More than 22,000 Children & Adults Served
In just five months, the SKYGEN International Foundation’s charter project to bring vision care to Tanzanian children and adults has grown from hundreds of people served to more than 22,000. Read about the July 2018 launch.
In early August the Foundation’s local team began holding clinics in public and private schools in the Meru District, a phase of the project that will last for about a year. It’s an effort that truly impacts students’ futures: Good vision supports their achievement in school, which in turn opens their future to so many more opportunities. The team is also continuing to hold clinics during school breaks for adults who need vision testing and eyeglasses. Foundation Executive Director Lisa Sweeney returned to Tanzania in early November to deliver improved autorefraction equipment and new manual refraction ophthalmic instruments. While there she helped with the school clinics and began plans to purchase trucks to help the local team be more easily mobile.
In just the first three months of the school initiative:
- Clinics were held at 33 primary and secondary public and private schools
- 10,500 students had their vision tested
- 35% of the students received on-the-spot prescription eyeglasses
- 95% of the 280 teachers and staff who participated also received glasses
Wearing Glasses is “Cool”
When the local team visits each classroom, students are intensely curious about how the autorefractors work. Like kids all around the world, they get the idea quickly and learn to use the devices even better and faster than most adults. Most of the students want to see each other’s prescriptions and then promptly start joking around about their new glasses!
All of the students who receive glasses have had vision problems that impacted their ability to study and complete class work. They’re now able to see clearly and participate and study just like their classmates. They say they’re thankful for this gift of vision. Many realized they had eyesight problems, but were unable to seek care due to a lack of resources in their families and the community.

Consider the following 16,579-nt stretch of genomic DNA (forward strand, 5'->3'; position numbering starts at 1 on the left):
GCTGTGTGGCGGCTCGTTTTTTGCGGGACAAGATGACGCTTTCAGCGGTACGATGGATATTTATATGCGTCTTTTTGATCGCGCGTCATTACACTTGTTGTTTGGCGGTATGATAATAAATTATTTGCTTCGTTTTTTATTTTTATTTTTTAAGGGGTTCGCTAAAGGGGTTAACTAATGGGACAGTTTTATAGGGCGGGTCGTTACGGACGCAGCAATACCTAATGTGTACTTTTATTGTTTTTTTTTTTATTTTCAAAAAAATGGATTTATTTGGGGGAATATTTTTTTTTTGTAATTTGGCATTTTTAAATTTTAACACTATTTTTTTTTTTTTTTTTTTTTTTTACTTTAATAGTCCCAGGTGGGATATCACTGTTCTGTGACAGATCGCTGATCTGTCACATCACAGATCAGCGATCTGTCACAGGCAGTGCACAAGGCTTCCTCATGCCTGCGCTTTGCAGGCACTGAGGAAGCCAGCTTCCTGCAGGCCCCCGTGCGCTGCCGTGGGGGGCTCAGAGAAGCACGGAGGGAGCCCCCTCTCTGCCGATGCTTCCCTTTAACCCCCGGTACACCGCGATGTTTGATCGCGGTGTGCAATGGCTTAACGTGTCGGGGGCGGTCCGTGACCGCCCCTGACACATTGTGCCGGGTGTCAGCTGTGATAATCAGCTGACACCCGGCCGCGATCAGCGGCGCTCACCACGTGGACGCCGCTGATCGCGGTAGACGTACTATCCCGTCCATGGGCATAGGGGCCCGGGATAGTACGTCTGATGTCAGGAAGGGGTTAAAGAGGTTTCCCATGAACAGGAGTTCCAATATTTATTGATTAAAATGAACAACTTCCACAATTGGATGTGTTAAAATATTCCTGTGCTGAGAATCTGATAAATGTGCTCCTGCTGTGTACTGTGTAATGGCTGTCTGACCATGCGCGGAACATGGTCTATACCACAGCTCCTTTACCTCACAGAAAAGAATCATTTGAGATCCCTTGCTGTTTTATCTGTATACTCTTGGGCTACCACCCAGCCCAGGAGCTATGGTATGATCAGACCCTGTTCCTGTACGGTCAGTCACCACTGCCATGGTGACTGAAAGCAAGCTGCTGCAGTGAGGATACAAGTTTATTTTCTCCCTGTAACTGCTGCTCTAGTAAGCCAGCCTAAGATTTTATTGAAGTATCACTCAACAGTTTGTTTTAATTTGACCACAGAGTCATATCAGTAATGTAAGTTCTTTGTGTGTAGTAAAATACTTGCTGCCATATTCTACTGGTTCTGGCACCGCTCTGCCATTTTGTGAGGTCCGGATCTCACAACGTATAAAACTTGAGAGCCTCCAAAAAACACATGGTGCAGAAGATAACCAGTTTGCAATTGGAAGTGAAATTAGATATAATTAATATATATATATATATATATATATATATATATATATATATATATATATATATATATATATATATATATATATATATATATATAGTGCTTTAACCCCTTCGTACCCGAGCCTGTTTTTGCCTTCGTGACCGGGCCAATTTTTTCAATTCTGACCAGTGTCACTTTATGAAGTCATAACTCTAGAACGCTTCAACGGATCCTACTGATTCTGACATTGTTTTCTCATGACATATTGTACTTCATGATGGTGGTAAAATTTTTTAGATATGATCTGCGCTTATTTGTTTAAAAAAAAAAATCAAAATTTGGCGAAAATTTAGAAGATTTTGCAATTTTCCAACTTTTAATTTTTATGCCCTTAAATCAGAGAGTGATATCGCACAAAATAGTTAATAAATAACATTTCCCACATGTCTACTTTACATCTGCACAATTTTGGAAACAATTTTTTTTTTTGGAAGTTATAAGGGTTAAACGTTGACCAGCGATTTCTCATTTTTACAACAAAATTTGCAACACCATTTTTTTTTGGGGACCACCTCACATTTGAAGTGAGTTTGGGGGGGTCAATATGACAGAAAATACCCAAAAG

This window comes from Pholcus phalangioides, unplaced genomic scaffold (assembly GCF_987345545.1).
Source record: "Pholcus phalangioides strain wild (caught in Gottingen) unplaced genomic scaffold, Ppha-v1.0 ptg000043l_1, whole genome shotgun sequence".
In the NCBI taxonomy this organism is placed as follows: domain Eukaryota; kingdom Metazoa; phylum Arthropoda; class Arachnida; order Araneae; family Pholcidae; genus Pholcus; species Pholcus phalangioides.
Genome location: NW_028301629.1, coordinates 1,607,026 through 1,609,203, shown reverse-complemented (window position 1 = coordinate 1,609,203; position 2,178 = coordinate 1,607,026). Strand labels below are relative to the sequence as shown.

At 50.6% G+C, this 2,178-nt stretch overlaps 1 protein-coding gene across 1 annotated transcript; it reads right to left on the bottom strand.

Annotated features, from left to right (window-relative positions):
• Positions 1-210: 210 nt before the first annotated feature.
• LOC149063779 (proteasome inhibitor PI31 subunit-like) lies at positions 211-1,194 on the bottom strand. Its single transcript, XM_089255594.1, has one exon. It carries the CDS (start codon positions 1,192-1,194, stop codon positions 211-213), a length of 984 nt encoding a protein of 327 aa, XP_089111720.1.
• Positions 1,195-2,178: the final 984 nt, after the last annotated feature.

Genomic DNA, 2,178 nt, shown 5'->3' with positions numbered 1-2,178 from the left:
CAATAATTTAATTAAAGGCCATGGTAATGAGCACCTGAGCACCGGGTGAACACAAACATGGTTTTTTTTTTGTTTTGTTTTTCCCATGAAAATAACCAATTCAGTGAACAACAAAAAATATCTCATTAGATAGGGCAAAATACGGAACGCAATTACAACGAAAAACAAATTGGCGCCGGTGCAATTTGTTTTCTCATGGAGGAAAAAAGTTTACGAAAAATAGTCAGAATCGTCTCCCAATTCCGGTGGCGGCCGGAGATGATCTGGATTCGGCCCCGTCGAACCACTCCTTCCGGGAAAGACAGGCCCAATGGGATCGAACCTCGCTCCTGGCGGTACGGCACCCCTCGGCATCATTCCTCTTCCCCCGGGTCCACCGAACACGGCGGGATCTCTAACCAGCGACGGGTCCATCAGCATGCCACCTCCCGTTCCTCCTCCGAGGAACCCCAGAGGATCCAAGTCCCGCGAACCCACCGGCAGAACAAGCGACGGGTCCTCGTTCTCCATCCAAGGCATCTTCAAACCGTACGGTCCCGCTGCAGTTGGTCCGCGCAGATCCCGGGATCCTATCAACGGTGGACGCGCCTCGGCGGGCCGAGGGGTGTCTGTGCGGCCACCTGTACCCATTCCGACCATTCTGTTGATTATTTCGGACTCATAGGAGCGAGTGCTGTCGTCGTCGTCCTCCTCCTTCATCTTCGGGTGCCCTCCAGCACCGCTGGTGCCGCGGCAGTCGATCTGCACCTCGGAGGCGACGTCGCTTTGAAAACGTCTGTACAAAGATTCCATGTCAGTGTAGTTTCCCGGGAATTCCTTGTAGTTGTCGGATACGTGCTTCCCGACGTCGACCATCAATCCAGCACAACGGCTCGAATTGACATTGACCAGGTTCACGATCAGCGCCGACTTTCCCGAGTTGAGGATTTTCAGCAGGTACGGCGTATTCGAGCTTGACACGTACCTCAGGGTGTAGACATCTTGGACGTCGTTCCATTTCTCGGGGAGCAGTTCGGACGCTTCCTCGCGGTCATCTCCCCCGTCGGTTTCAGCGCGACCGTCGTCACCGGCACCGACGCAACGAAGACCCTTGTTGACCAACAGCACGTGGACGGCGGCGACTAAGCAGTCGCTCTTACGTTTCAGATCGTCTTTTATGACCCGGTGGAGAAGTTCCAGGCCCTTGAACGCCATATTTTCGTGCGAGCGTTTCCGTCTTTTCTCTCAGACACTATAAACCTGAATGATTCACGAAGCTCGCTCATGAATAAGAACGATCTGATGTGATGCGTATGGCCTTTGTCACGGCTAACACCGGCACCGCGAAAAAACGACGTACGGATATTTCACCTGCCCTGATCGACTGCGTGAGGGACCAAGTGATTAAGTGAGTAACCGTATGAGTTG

Teachers are also aware that vision problems are holding some of their students back. They are just as excited as their students when the children receive their glasses. It means that students no longer have to stand just a few inches from the chalkboard to see their lessons. SKYGEN USA founder Craig Kasten noticed this happening when he first visited Tanzania a few years ago. Several school administrators have expressed extreme gratitude to the Foundation for the change it will bring to individual students and entire classrooms for generations to come.
The Need for Education on Eye Health
The SKYGEN Foundation is the first to bring vision correction and education about basic eye health to the Meru District. For most, the closest eye care at the regional hospital is out of reach.
“We selected the Meru area due to the relationship with SKYGEN USA founder Craig Kasten’s church here in Wisconsin,” said SKYGEN Foundation Executive Director Lisa Sweeney. “Craig saw the need firsthand during some of his past trips to the region, and that helped shape the vision for the Foundation and take it from a dream to a reality. The gift of vision can change these children’s lives. It’s a very special feeling knowing that we are leaving a footprint in the Meru area that is ever growing.”
A little bit goes a long way
At SKYGEN International Foundation, our mission is to find cost effective ways to improve healthcare in underserved parts of the world by using emerging technologies. Through collaboration with our project partners, the cost of a vision test and a pair of prescription glasses is just $5 (US dollars).
Even the smallest contribution can help make projects like these not only possible, but sustainable through training for local teams.